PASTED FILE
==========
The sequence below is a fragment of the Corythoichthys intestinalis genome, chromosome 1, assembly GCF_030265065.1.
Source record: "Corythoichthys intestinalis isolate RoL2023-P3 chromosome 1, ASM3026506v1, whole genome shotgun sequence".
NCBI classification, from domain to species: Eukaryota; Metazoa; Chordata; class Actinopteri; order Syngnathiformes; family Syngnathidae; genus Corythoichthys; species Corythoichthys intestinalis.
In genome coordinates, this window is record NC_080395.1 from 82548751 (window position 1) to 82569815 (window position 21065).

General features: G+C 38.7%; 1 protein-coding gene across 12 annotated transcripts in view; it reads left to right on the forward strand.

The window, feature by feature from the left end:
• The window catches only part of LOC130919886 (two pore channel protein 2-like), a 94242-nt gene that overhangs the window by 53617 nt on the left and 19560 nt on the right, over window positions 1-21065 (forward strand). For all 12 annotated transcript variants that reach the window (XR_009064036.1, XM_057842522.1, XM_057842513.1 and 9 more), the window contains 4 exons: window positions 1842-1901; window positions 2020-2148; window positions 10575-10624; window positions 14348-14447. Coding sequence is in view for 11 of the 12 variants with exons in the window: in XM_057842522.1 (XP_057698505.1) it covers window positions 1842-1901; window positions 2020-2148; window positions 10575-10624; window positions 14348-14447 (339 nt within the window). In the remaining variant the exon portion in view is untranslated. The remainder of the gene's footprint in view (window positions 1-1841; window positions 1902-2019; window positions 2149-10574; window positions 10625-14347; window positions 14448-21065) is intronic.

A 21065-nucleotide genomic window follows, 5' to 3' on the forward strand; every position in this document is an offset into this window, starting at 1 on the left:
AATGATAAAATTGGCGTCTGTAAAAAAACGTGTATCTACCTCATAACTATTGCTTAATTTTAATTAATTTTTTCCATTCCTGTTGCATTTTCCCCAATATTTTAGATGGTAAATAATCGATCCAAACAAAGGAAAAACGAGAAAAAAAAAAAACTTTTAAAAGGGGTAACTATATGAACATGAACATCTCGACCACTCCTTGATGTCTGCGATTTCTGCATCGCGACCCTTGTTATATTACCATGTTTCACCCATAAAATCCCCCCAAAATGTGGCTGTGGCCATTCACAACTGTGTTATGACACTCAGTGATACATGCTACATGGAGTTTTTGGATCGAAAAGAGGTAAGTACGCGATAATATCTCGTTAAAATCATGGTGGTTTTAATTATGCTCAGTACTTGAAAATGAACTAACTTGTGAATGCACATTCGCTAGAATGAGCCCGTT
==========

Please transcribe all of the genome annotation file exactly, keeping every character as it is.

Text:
The sequence below is a fragment of the Corythoichthys intestinalis genome, chromosome 1, assembly GCF_030265065.1.
Source record: "Corythoichthys intestinalis isolate RoL2023-P3 chromosome 1, ASM3026506v1, whole genome shotgun sequence".
NCBI classification, from domain to species: Eukaryota; Metazoa; Chordata; class Actinopteri; order Syngnathiformes; family Syngnathidae; genus Corythoichthys; species Corythoichthys intestinalis.
In genome coordinates, this window is record NC_080395.1 from 82548751 (window position 1) to 82569815 (window position 21065).

General features: G+C 38.7%; 1 protein-coding gene across 12 annotated transcripts in view; it reads left to right on the forward strand.

The window, feature by feature from the left end:
• The window catches only part of LOC130919886 (two pore channel protein 2-like), a 94242-nt gene that overhangs the window by 53617 nt on the left and 19560 nt on the right, over window positions 1-21065 (forward strand). For all 12 annotated transcript variants that reach the window (XR_009064036.1, XM_057842522.1, XM_057842513.1 and 9 more), the window contains 4 exons: window positions 1842-1901; window positions 2020-2148; window positions 10575-10624; window positions 14348-14447. Coding sequence is in view for 11 of the 12 variants with exons in the window: in XM_057842522.1 (XP_057698505.1) it covers window positions 1842-1901; window positions 2020-2148; window positions 10575-10624; window positions 14348-14447 (339 nt within the window). In the remaining variant the exon portion in view is untranslated. The remainder of the gene's footprint in view (window positions 1-1841; window positions 1902-2019; window positions 2149-10574; window positions 10625-14347; window positions 14448-21065) is intronic.

A 21065-nucleotide genomic window follows, 5' to 3' on the forward strand; every position in this document is an offset into this window, starting at 1 on the left:
AATGATAAAATTGGCGTCTGTAAAAAAACGTGTATCTACCTCATAACTATTGCTTAATTTTAATTAATTTTTTCCATTCCTGTTGCATTTTCCCCAATATTTTAGATGGTAAATAATCGATCCAAACAAAGGAAAAACGAGAAAAAAAAAAAACTTTTAAAAGGGGTAACTATATGAACATGAACATCTCGACCACTCCTTGATGTCTGCGATTTCTGCATCGCGACCCTTGTTATATTACCATGTTTCACCCATAAAATCCCCCCAAAATGTGGCTGTGGCCATTCACAACTGTGTTATGACACTCAGTGATACATGCTACATGGAGTTTTTGGATCGAAAAGAGGTAAGTACGCGATAATATCTCGTTAAAATCATGGTGGTTTTAATTATGCTCAGTACTTGAAAATGAACTAACTTGTGAATGCACATTCGCTAGAATGAGCCCGTT